cycling: Get on a bike: study shows that cycling for 35 minutes, 3 times a week, can help patients with myotonic dystrophy regain their mobility

Regular cycling may play a key role in maintaining your high mobility if you are a patient with myotonic dystrophy (MD), according to a recent study. Therefore, if you are someone who suffers from this condition and know how to ride a bike, it may be prudent to take the bike out of storage, dust it off, and make it part of your daily routine.

For those of you who don’t know, myotonic dystrophy is a genetic condition that causes muscle weakness and degeneration. Patients with this disease have prolonged muscle contractions (myotonia). They also find it harder to relax certain muscles. People who suffer from this disorder sometimes experience skeletal muscle atrophy and severe muscle weakness. They also have reduced lung capacity. Other symptoms can include slurred speech, and they can also sometimes have locked jaws. A few different types of signs of this disease include blurred vision (cataract) and abnormal heart rhythm.

A study conducted by researchers at McMaster University and recently published in
The Journal of Clinical Investigation shows that regular cycling can be beneficial for patients with DM, as it demonstrates that 35 minutes of cycling three times a week, for 12 weeks, can lead to a 32% increase in overall fitness in patients with DM.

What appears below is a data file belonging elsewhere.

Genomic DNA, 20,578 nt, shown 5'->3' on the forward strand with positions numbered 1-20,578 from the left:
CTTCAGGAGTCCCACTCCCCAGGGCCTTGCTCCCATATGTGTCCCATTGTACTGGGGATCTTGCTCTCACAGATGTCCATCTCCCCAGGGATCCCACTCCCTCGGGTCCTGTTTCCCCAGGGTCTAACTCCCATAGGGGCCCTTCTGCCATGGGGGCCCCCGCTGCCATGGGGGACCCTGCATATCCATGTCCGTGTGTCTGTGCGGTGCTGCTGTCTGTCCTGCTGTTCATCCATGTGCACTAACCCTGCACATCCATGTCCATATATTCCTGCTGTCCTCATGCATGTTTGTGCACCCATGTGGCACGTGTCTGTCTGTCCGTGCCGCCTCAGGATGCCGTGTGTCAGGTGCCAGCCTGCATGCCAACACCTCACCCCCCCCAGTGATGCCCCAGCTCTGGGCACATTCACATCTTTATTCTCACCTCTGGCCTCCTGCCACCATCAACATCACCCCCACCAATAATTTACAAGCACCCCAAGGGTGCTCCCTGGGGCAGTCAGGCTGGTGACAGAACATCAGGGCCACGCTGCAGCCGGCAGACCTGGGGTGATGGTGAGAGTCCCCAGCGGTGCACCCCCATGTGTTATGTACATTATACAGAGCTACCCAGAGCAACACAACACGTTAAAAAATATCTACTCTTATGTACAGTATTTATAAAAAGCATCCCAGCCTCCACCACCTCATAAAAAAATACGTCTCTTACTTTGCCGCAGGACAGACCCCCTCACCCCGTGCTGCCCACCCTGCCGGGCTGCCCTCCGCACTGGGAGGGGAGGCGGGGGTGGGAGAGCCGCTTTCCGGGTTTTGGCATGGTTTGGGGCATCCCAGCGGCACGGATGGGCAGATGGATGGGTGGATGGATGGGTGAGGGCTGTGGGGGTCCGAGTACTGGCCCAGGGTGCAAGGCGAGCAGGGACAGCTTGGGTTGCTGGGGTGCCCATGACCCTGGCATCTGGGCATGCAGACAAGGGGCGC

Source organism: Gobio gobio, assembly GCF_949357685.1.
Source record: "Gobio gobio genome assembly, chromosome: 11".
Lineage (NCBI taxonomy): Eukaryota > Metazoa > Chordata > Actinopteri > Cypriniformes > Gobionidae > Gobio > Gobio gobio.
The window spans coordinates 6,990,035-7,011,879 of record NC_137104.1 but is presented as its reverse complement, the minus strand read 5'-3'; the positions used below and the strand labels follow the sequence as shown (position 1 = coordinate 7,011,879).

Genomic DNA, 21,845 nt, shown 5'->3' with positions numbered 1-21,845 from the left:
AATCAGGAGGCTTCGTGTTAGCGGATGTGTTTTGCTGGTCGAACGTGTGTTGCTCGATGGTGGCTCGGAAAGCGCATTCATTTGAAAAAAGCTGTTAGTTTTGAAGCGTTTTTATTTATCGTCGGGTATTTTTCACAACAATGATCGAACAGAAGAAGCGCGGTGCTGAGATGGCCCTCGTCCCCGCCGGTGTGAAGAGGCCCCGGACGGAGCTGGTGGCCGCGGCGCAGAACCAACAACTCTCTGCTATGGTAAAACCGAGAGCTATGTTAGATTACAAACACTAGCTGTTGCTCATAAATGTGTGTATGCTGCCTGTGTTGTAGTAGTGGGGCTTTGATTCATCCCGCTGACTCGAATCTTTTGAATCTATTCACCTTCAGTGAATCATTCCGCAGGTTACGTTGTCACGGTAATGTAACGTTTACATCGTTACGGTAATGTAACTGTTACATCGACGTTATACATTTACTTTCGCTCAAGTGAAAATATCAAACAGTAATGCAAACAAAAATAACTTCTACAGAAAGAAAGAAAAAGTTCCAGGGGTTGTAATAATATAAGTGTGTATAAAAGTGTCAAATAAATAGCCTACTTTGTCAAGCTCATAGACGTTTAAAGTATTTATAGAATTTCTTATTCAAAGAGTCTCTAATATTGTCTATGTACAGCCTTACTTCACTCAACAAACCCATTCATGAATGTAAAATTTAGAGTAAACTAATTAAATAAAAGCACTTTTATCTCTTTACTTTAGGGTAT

Additionally, the study researchers found that the patients who participated in the study had increased muscle mass by 1.6 kg and reduced fat by 2%. They could also cover more ground in just six minutes then before the study. The research was conducted by studying 11 patients with DM, and the scientists also looked at the fundamental molecular mechanisms by which exercise can strengthen skeletal muscles, which experience severe weakness or atrophy due to DM.

The researchers claimed that patients with DM are sometimes advised against exercise by their doctors for fear of making their condition worse. However, this study proves that this assumption is wrong.

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